Embracing the “Trial and Error” approach in drug discovery
March 13, 2014
The price and the cost of the most expensive drug ever – a debate based on speculation and lack of transparency
March 19, 2014
By Marija (Masha) Zecevic
A piece in the latest issue of BioCentury tackles the pricing and reimbursement challenges faced by Soliris® as it emerges from the most recent negotiations between UK’s NICE and Alexion Pharmaceuticals. As of today, Soliris is the most expensive drug…ever! The treatment costs over $500.000 per patient per year.
The articles “Slippery Slope” and “Don’t Go There” are charged and gripping. It is however impossible, at least to me, to take sides partly because I can easily understand the arguments brought by both players sitting at the negotiation table but mostly because I simply lack the information to make an informed opinion.
Earlier this month at BioEurope Spring in Turin, Jeremy Springhorn, Vice President Corporate Development at Alexion, talked in some detail about eculizumab’s clinical path. In the early days of development, Alexion explored potential therapeutic applications in large and lucrative indications such as psoriasis and rheumatoid arthritis. The antibody has been in clinical development since 1996 but it failed in 5 clinical trials before demonstrating the efficacy signal in paroxysmal nocturnal hemoglobinuria (PNH). Once the right indication was identified, the clinical development picked up pace and Soliris was approved in 2007 by the FDA. Second indication to gain approval was atypical hemolytic uremic syndrome (aHUS), an ultra-rare genetic disease that leads to kidney failure, damage to other vital organs and premature death.
As of today, according to Springhorn, Alexion has spent probably over $1bn to get the drug approved in the first indication.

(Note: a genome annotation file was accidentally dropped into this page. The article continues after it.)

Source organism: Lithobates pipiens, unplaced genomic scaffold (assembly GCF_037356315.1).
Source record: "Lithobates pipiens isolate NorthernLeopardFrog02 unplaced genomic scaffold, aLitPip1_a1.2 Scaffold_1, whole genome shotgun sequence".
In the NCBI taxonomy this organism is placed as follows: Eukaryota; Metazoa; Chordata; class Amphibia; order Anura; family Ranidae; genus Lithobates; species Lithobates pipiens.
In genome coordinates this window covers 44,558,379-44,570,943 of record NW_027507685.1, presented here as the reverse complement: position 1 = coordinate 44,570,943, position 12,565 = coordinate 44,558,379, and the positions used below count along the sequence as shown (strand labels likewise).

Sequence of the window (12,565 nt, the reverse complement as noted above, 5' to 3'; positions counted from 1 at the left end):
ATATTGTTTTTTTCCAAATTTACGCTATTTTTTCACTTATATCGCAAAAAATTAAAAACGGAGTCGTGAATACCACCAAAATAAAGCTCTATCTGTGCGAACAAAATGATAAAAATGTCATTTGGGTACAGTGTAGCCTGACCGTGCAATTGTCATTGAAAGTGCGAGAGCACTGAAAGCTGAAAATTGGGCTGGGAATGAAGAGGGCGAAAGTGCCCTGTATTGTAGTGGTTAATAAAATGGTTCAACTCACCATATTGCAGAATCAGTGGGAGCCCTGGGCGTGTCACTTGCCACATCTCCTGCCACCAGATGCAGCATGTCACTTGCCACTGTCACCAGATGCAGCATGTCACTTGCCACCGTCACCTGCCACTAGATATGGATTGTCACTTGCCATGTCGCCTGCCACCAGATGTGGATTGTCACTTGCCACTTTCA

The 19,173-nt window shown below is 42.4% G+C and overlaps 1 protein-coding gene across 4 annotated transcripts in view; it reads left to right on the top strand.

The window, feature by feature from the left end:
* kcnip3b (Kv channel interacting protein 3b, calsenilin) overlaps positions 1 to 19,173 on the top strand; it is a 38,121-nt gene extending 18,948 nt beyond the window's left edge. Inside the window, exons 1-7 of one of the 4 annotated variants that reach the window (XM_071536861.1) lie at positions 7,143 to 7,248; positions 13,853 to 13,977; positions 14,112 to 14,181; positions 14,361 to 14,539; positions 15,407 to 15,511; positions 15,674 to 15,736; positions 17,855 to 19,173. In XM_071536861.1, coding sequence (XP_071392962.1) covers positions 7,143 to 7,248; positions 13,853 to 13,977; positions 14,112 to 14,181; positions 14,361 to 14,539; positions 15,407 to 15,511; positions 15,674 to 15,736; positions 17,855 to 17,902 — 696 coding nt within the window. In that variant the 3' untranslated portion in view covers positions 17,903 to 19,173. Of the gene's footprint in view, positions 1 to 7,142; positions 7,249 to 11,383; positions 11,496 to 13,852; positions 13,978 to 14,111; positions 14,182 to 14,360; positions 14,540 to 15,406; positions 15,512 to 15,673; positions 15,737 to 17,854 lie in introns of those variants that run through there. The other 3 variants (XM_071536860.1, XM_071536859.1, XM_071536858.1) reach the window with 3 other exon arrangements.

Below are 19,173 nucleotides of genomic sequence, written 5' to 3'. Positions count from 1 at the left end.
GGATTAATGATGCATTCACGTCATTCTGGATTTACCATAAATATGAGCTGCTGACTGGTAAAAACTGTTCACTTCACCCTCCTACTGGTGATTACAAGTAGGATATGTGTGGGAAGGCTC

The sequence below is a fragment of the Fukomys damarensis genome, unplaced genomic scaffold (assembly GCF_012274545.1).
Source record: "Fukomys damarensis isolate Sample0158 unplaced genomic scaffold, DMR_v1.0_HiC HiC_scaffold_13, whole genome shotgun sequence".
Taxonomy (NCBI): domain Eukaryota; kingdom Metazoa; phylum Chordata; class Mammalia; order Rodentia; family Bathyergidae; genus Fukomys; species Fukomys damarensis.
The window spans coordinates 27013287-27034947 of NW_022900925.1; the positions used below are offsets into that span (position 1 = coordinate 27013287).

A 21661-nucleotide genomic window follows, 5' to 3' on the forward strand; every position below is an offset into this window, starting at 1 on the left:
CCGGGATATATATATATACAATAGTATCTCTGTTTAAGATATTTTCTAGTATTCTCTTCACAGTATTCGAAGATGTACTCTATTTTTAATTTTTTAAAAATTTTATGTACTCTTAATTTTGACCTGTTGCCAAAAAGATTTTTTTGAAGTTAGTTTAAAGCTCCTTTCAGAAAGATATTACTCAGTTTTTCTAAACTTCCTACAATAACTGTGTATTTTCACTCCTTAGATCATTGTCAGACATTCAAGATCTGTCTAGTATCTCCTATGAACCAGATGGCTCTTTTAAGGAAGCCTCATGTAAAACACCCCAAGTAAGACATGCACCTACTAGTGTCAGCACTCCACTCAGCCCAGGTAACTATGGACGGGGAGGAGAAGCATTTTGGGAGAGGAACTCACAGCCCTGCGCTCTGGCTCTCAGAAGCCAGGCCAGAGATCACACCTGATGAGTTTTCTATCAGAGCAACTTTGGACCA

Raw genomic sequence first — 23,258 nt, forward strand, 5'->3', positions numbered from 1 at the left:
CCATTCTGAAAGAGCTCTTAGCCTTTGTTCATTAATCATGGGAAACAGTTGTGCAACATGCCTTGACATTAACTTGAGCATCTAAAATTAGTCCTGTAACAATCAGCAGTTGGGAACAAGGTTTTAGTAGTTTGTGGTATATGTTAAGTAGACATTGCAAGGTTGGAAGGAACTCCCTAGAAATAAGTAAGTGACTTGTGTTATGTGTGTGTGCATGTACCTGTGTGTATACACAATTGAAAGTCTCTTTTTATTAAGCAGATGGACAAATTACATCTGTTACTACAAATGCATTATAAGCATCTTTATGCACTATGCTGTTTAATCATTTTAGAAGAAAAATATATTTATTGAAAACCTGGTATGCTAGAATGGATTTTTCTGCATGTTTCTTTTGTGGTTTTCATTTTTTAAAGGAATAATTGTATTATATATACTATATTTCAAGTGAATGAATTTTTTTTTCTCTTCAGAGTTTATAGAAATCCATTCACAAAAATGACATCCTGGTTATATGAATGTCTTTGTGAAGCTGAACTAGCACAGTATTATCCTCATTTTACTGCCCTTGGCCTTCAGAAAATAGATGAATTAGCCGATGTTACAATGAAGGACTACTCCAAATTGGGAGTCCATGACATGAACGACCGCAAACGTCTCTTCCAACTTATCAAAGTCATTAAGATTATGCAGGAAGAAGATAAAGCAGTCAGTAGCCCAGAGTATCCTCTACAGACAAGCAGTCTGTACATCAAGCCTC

It appears that NICE is asking Alexion to justify the high price requested for the second indication by providing information on development costs. This is contrary to the accepted drug valuation methods that attribute the reimbursement and the pricing rate based on drug’s value rather than the cost required to bring it to the market.
Experts speculate that what is worrying NICE is not so much the price of Soliris in that first and possibly second indication but rather the overall impact on the NHS budget once the drug gains approval in other diseases, some of which are classified as “ultra-rare” and can thus dictate high price. In the long run, it will not be sustainable for UK’s NHS to maintain high pricing for multiple indications.
According to BioCentury “Based on the acquisition price and an estimate of 170 aHUS patients (in UK), the evidence review group analysis estimates the first year budget impact would be $96.6 million. With an incidence of 20-30 new patients per year in England, the budget impact would grow to $137 million after five years.
We are all waiting to see what the outcome of the negotiations between Alexion and NICE will be. Unfortunately though, I imagine that we will see only part of the deal that will be struck.
The most annoying elements in this story are not potentially scandalous prospects of patients being left without access to the much needed treatment or the company making indecent profit at the expense of a larger society.
What is truly disturbing is the lack of transparency.
BioCentury quotes “multiple industry sources” in its piece, yet only a life-science attorney, a lobbyist and a company representative are named. All other fall in the category of “the industry representative who did not want to be named”. Alexion also is not sharing much in terms of its negotiation strategy going forward.
On the payor’s side it does not look any better. BioCentury reports that “since the beginning of 2012, NICE has recommended the use of 44 drugs on the NHS. Of those recommended, 19 (43%) included an undisclosed discount via a patient access scheme. About half the time, the patient access deals have been hammered out [...]”
Until we have the facts, there is really only so much useful commentary any of us can provide. And knowing that we’ll never have all the facts, we better just limit our role to that of mere spectators.
About Soliris: Eculizumab (Soliris) is a humanized monoclonal antibody that is a first-in-class terminal complement inhibitor and the first therapy approved for the treatment of paroxysmal nocturnal hemoglobinuria (PNH). PNH is a rare, progressive, and sometimes life-threatening disease characterized by excessive destruction of red blood cells. Soliris gained approval also for the treatment of atypical hemolytic uremic syndrome (aHUS), an ultra-rare genetic disease that causes abnormal blood clots to form in small blood vessels throughout the body, leading to kidney failure, damage to other vital organs and premature death.